For reference, the contents of the above file mysql-wordpress.yml are:

apiVersion: v1
kind: Service
metadata:
  name: wordpress-mysql
  namespace: wordpress
  labels:
    app: wordpress
spec:
  ports:
    - port: 3306
  selector:
    app: wordpress
    tier: mysql
  clusterIP: None
---
apiVersion: apps/v1 # for versions before 1.9.0 use apps/v1beta2
kind: Deployment
metadata:
  name: wordpress-mysql
  namespace: wordpress
  labels:
    app: wordpress
spec:
  selector:
    matchLabels:
      app: wordpress
      tier: mysql
  strategy:
    type: Recreate
  template:
    metadata:
      labels:
        app: wordpress
        tier: mysql
    spec:
      containers:
      - image: mysql:5.6
        name: mysql
        env:
        - name: MYSQL_ROOT_PASSWORD
          valueFrom:
            secretKeyRef:
              name: mysql-pass
              key: password
        ports:
        - containerPort: 3306
          name: mysql
        volumeMounts:
        - name: mysql-persistent-storage
          mountPath: /var/lib/mysql
      volumes:
      - name: mysql-persistent-storage
        persistentVolumeClaim:
          claimName: wordpress-pv-claim

All being well you should have a lovely new mysql pod:

kubectl get pods -n wordpress
wordpress-mysql-56b57b8d45-tgd7p   1/1     Running   0          26s

And checking mysql is happy (replacing the pod name with yours):

kubectl logs -n wordpress wordpress-mysql-56b57b8d45-tgd7p
........
2020-02-19 21:03:05 1 [Note] mysqld: ready for connections.

Deploying Wordpress:

You will need to alter the scripts below replacing the site name with one of your chosing. In order for cert-manager to issue a real certificate, this will need to be a domain you own and can point the DNS record at the public IP.

First we will need to create the cert manager cluster issuer:

Staging certificate allows you to test the configuration before pointing live DNS records
Create the following file as issuer-staging.yaml on your local machine.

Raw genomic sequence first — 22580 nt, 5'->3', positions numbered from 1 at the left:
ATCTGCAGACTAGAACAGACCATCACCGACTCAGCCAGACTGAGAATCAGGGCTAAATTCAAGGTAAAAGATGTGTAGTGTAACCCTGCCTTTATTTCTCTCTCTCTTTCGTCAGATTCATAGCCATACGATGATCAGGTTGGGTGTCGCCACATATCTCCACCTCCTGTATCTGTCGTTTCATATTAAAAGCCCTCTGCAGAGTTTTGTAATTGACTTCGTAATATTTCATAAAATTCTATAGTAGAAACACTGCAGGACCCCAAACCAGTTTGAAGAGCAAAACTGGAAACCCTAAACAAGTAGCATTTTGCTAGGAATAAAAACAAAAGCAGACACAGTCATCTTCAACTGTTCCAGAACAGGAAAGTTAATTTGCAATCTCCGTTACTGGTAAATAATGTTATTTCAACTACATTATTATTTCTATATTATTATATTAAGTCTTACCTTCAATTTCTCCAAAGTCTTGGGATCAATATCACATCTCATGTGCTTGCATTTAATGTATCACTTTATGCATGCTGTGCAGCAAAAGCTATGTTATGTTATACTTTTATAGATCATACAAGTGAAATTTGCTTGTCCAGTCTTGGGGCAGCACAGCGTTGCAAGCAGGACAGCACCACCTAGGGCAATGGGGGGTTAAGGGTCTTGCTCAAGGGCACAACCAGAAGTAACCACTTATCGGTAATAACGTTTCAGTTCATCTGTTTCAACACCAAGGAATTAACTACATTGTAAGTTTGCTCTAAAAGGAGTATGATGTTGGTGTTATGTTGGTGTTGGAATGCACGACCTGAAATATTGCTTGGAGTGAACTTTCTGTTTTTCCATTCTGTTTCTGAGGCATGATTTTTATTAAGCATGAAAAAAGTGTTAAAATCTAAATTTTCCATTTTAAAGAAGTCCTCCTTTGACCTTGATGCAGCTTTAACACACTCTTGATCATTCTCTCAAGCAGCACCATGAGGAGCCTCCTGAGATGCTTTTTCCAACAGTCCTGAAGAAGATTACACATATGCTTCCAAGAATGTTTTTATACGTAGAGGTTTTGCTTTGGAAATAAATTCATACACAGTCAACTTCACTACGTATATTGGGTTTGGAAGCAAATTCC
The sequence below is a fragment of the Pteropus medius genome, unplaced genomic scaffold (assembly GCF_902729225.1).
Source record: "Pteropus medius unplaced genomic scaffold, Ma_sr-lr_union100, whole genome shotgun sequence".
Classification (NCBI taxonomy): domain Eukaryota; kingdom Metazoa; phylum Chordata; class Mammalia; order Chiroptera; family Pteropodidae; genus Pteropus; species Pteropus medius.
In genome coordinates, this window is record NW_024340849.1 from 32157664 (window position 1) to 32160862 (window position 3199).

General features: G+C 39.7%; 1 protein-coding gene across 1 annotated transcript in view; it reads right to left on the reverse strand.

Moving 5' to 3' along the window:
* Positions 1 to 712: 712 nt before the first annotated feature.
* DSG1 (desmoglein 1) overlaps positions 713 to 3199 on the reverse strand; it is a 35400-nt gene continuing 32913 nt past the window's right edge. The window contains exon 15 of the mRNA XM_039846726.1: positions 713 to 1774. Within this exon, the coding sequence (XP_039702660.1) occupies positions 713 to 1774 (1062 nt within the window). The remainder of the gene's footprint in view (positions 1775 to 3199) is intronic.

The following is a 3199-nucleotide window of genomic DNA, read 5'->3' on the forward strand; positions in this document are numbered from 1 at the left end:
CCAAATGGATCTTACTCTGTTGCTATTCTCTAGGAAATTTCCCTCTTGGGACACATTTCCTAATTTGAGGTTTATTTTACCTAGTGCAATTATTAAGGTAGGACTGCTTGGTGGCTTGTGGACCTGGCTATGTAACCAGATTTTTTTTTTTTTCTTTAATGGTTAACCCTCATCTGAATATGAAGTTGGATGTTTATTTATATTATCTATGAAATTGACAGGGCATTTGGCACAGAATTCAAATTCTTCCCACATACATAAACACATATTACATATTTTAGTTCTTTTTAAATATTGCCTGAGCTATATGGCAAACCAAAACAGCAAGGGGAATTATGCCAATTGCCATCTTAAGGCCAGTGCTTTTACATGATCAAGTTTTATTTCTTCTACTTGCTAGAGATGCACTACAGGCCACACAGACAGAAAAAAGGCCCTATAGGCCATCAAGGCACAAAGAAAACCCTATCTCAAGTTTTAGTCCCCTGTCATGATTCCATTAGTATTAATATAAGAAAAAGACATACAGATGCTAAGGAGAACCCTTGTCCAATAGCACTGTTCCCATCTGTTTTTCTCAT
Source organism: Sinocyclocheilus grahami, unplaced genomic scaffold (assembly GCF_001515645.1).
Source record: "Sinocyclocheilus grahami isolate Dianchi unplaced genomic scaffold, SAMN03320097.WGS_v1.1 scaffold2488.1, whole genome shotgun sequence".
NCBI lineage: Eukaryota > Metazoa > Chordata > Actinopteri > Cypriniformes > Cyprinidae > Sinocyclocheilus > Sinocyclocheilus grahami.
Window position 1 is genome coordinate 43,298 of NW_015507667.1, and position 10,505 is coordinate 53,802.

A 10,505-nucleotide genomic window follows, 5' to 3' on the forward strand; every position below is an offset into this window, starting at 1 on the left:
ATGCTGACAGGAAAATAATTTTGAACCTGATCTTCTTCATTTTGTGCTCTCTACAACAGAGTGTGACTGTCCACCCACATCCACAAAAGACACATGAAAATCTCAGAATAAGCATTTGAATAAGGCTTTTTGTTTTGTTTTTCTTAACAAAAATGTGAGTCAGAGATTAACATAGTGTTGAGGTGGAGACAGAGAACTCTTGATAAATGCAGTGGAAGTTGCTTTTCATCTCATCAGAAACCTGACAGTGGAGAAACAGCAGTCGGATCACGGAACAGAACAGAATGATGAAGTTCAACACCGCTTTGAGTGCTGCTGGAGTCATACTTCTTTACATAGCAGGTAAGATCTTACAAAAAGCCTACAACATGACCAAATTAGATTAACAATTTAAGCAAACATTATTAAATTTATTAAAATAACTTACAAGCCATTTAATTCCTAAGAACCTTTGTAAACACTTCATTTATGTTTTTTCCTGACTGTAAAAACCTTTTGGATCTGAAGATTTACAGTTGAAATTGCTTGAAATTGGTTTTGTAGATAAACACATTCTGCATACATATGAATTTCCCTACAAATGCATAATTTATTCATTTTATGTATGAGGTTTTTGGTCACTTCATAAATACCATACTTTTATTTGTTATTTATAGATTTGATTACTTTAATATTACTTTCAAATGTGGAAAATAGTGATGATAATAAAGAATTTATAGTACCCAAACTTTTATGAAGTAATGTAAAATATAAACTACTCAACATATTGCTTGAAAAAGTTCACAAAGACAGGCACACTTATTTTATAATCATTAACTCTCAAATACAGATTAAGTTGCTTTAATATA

apiVersion: cert-manager.io/v1alpha2
kind: ClusterIssuer
metadata:
  name: letsencrypt-staging-wp
spec:
  acme:
    # The ACME server URL
    server: https://acme-staging-v02.api.letsencrypt.org/directory
    # Email address used for ACME registration
    email: someone@somewhere.com
    # Name of a secret used to store the ACME account private key
    privateKeySecretRef:
      name: letsencrypt-staging-wp
    # Enable the HTTP-01 challenge provider
    solvers:
    - http01:
        ingress:
          class: traefik

Then, run kubectl apply -f issuer-staging.yaml to apply this to your cluster.

DO NOT INSTALL WORDPRESS IF YOU ARE MIGRATING FROM ANOTHER SERVER

If you are migrating your blog from another host, you will not need to re-create the files as you will be bringing these over.

Below is the manifest template to create the wordpress pod. Copy and paste this into your favourite editor and amend the values as required.

You can also get the file here
deploy-wordpress.yml.

You will need to match the wordpress version to the version you are running in your live site

apiVersion: v1
kind: Service
metadata:
  namespace: wordpress
  name: wordpress
  labels:
    app: wordpress
spec:
  ports:
    - port: 80
  selector:
    app: wordpress
    tier: frontend
---
apiVersion: networking.k8s.io/v1beta1
kind: Ingress
metadata:
  name: wordpress-ingress
  namespace: wordpress
  annotations:
    kubernetes.io/ingress.class: "traefik"
    cert-manager.io/cluster-issuer: letsencrypt-prod-wp
    ingress.kubernetes.io/ssl-redirect: "true"
  labels:
    app: wordpress
spec:
  tls:
  - hosts:
    - www.somesite.com
    - somesite.com
    secretName: letsencrypt-prod-wp
  rules:
  - host: www.somesite.com
    http:
      paths:
      - path: /
        backend:
          serviceName: wordpress
          servicePort: 80
  - host: somesite.com
    http:
      paths:
      - path: /
        backend:
          serviceName: wordpress
          servicePort: 80
---
apiVersion: apps/v1 # for versions before 1.9.0 use apps/v1beta2
kind: Deployment
metadata:
  namespace: wordpress
  name: wordpress
  labels:
    app: wordpress
spec:
  selector:
    matchLabels:
      app: wordpress
      tier: frontend
  strategy:
    type: Recreate
  template:
    metadata:
      labels:
        app: wordpress
        tier: frontend
    spec:
      containers:
      - image: wordpress:5.3.2-php7.3-apache
        name: wordpress
        env:
        - name: WORDPRESS_DB_HOST
          value: wordpress-mysql
        - name: WORDPRESS_DB_PASSWORD